Grape Hyacinth is a popular spring flowering bulb. This wee little bulb, puts on a big, bold show in early spring, Commonly called Grape Hyacinth, it is a member of the Lily family. Grape Hyacinth native to central Europe and the Mediterranean, as well as central and western Asia. The bright, attractive flowers produce a light, pleasant scent. Without getting close- up, It may be hard to smell them, when planted singly.
Grape Hyacinth plants grow just 6 to 8 inches tall. The spherical, spiked flowers flowers grow atop thin, blade-like green foliage. This fall planted bulb will produce foliage in the fall, that will withstand harsh winters, making it ready to bloom shortly after the snow recedes. Flower colors include several shades of blue, purple and white.
Other Names: Muscari, Starch Hyacinths, Tassel, Bluebells
Grape Hyacinth looks best grown en masse in groups of a dozen or more. They will look great, placed almost anywhere. Try growing Grape Hyacinth in rock gardens and around trees and shrubs. These plants can be invasive. Use border edging, if you want to limit their spread. Grape Hyacinth are deer resistant.The deer do not like the sweet, musky scent.
Grape Hyacinth are commonly grown from bulbs. Plant bulbs in Autumn.
Grape Hyacinth can also be propagated from seeds. It has a long, 6-8 week germination periods. Sow seeds in late spring or early summer, covering very thinly with fine soil. Cover area with a glass or plastic. Keep the soil moist. Seed started plants will be ready to transplant in the fall.
How to Grow Grape Hyacinth Bulbs
- Select a location that receives full to partial sun.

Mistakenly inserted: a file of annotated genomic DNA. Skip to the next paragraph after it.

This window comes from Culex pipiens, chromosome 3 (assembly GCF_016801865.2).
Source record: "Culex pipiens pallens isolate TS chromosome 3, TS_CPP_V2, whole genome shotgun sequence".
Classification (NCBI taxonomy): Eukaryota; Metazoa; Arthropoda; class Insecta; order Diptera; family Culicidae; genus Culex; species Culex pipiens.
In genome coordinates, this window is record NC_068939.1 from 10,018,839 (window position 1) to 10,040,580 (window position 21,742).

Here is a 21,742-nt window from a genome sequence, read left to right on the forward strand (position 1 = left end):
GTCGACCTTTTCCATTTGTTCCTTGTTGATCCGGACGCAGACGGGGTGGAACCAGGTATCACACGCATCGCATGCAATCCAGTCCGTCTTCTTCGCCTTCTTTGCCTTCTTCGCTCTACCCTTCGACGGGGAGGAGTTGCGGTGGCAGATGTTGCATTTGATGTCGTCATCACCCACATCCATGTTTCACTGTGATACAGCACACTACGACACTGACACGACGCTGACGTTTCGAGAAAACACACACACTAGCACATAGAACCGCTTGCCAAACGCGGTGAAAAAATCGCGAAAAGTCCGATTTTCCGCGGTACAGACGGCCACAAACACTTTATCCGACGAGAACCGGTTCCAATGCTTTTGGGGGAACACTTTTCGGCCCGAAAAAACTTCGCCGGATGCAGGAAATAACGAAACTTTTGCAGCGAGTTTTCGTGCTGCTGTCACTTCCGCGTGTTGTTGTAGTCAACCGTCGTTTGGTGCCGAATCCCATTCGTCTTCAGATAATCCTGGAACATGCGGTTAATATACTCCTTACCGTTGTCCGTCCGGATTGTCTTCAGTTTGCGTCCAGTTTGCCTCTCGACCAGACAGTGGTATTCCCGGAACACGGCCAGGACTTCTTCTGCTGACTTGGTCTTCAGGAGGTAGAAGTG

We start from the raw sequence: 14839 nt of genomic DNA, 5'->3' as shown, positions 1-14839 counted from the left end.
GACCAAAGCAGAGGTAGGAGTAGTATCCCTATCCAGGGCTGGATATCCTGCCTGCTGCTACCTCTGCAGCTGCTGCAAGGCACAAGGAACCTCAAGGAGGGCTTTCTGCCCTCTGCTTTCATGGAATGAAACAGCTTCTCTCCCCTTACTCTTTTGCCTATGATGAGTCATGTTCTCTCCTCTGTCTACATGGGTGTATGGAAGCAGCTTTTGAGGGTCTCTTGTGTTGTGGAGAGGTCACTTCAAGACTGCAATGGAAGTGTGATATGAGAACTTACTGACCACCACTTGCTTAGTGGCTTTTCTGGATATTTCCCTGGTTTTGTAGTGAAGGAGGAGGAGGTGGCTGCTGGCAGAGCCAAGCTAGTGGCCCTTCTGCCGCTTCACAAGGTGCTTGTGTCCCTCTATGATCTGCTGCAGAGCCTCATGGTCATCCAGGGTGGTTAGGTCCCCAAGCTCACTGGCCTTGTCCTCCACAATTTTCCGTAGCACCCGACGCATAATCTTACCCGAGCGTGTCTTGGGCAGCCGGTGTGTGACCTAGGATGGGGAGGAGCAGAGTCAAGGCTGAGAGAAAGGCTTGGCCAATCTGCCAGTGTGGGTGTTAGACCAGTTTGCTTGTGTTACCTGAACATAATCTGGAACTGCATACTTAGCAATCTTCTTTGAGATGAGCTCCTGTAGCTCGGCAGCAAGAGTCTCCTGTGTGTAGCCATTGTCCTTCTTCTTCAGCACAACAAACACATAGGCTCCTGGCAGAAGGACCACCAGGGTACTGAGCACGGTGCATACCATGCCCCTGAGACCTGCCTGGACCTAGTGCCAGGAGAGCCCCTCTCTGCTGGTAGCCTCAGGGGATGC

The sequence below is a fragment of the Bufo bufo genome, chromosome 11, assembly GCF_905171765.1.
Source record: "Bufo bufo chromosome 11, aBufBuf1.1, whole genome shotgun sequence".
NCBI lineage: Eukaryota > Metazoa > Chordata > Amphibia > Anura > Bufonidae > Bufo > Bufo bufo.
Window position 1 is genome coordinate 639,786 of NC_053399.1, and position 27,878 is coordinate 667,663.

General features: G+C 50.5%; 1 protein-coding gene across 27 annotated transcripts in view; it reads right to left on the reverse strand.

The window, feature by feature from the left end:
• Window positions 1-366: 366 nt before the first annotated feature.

- Muscari plants grow well in average, well draining soil. We always recommend adding compost, prior to planting.
- The plants should not require additional fertilizer, except in the poorest of soils.
- Ideal soil pH: 6.0 – 7.0
- During the goring period, keep the soil moist, not dry or wet. The tiny bulbs can dry out easily. So, make sure to water them during the growing period, as needed.
- Plant new bulbs in the fall, in a location where they will not be disturbed for many years. Plant bulbs three inches deep. Space plants about 3 inches apart. The bulbs will fairly quickly produce hardy leaves, that will survive a harsh winter.
- Use border edging on these invasive plants, if you want to limit their spread.
- Following harsh winters, you may find a few dead or winter damaged leaves, which you can prune, if desired.
- After the flowers bloom, continue to provide water, as needed, until the plant dies back.
- By early summer, the plants will die back and the bulb will go dormant until fall, when it again produces a new set of leaves. Once the plant has died off, you can cut the dead leaves at ground level.
- Mulch around plants in the fall with compost or well rotted manure.
- To maintain plant vigor and bigger blooms, dig up and divide every three or years. When you do, don’t forget to give some to your gardening friends!